Happy-week-after-Thanksgiving! Yes, I am still here and still reading. Things have been very busy on the home front so the blogging has suffered, but here’s an overview of what I’ve read in the last month.
I finally conquered my start-again, stop-again attempts at reading Brideshead Revisited and finished the darn thing. It was an interesting look at a time period that is long gone and is never coming back –when upper class men lived in completely separate worlds than women in England. They went to their own private schools and colleges, and they tended to love other men as friends before they fell in love with women. It doesn’t really appear to have worked out well for anyone in the book. Another major theme was Catholicism during the roaring 20s. It was interesting insight into that issue, because I think it’s very similar to religious tensions today. I wouldn’t say it was an enjoyable read, but one that will at least look nice on my “oh yeah, I’ve read that” list. Which doesn’t actually exist. If you love the time period of Downton Abbey or other early 1900s literature, and would like a look at what life was like for upper class young men (since Downton Abbey only features daughters), this may be an interesting read for you. I was wouldn’t recommend it as a great read, though.
Then I read Blue Like Jazz by Donald Miller. This book has been on my to-read list for too long, and knowing so many people enjoy his work, I made myself read it. I’m not great at reading non-fiction, but I enjoyed Miller’s ability to insert humor into serious discussions on being a Christian without going in for just being religious. His descriptive writing style is aggressively precise. I enjoyed the book, but I got the uneasy feeling that I would be on pins and needles talking to Mr. Miller in real life. He is not a heretic, but he is irreligious, which is kind of his point. I have no problem with bucking unreasonable conformity that has nothing to do with following who Jesus is. Still, I’m pretty sure in real life Miller would make me uncomfortable. I’m too boring and too traditional to jump into his kind of thinking.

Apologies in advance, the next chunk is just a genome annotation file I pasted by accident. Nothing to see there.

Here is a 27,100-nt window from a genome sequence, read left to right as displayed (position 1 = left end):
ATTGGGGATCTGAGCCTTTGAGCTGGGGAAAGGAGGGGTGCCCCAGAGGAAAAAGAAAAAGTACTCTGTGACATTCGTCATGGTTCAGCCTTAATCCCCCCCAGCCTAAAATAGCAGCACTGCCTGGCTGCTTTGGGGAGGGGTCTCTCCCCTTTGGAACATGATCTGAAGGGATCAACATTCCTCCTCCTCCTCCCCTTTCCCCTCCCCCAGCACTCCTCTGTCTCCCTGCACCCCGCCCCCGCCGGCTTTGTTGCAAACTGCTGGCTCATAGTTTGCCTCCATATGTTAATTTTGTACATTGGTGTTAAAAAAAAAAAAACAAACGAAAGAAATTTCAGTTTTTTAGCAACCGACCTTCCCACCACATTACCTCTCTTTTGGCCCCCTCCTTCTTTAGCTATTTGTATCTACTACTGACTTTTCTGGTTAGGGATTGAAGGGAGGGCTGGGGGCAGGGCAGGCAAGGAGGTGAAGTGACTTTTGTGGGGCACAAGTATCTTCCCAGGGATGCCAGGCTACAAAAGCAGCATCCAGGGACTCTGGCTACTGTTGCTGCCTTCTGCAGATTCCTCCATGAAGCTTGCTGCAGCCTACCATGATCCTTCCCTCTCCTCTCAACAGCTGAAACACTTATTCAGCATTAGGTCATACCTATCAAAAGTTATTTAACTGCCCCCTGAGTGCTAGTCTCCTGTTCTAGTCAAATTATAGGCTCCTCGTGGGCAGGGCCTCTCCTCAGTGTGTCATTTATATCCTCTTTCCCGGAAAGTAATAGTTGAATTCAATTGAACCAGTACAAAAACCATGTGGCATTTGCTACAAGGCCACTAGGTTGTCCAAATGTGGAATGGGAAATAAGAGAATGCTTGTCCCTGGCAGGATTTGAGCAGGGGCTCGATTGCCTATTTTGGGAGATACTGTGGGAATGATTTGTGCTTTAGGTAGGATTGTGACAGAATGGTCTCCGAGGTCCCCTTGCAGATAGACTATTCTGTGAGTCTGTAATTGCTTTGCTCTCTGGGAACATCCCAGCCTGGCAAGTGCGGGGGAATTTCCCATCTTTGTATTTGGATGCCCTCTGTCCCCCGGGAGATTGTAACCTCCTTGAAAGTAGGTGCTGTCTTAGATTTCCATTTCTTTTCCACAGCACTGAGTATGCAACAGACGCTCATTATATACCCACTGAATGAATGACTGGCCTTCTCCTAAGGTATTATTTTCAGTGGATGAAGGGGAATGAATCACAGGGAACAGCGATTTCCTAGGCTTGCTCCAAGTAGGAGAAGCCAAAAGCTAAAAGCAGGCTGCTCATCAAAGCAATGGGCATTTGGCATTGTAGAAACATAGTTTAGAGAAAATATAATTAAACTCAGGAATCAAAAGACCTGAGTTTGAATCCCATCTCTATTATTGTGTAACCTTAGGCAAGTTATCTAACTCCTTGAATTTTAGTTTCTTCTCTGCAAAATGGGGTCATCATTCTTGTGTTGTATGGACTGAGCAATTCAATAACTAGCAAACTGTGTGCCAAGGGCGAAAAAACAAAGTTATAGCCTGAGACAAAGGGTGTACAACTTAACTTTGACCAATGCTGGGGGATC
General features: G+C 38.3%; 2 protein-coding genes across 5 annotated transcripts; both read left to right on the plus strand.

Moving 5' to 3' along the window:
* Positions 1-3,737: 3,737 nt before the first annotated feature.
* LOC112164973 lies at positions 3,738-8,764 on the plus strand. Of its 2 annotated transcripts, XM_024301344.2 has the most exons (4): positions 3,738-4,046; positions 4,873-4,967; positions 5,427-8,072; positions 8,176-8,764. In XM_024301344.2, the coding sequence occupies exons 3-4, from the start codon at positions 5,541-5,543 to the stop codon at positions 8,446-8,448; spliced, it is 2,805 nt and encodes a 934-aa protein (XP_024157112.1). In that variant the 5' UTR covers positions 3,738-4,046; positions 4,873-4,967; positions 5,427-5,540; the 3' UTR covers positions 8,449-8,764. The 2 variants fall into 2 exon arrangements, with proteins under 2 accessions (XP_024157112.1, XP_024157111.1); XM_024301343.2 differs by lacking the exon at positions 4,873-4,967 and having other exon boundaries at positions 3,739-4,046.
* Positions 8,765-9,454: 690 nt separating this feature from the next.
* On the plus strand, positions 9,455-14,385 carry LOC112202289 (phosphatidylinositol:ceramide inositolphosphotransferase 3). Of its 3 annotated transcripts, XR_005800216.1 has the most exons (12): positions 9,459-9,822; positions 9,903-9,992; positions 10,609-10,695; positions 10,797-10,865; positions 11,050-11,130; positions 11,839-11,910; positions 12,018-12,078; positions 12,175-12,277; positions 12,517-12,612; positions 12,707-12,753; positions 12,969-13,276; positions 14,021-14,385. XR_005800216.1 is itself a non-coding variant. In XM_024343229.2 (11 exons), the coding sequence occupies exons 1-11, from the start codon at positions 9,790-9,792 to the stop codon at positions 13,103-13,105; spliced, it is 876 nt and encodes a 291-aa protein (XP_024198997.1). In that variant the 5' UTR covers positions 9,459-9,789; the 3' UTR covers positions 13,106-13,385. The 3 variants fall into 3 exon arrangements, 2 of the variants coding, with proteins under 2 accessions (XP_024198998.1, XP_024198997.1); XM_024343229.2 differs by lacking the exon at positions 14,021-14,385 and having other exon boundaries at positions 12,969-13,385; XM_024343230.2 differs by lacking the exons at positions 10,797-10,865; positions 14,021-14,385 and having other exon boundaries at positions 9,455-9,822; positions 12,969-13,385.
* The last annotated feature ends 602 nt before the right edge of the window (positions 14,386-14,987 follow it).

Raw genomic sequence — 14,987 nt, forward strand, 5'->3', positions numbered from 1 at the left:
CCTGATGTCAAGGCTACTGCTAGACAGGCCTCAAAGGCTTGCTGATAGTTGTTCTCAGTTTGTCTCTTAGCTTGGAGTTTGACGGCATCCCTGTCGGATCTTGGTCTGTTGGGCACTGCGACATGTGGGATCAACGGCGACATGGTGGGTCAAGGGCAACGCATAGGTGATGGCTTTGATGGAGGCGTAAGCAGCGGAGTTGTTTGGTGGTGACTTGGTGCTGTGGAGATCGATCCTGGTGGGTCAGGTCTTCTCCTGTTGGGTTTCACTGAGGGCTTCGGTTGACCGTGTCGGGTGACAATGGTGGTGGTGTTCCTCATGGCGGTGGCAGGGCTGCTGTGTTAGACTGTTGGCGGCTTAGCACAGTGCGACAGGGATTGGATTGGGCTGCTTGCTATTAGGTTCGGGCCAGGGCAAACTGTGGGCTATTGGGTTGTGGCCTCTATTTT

On the very light reading side, I read Princess of the Silver Woods, the 3rd book in Jessica Day George’s Princess series (yes, it pains me to write that). This was definitely the worst of the series. The first two had some interesting plot twists on old fairy tales. This one had something to do with Little Red Riding Hood, but not much. I would give it a thumbs up for your young teenage girls because, like the rest of George’s books, it’s good clean fantasy fun. The plot and the characters were not up to George’s usual standards, though.
All in all, November was a dry month for discovering really good, sink your teeth in, ponder and enjoy reads. Please, tell me you have some suggestions for what I should read in December. A definite on my list is Ann Voskamp’s The Greatest Gift. Otherwise, I am in need of some ideas.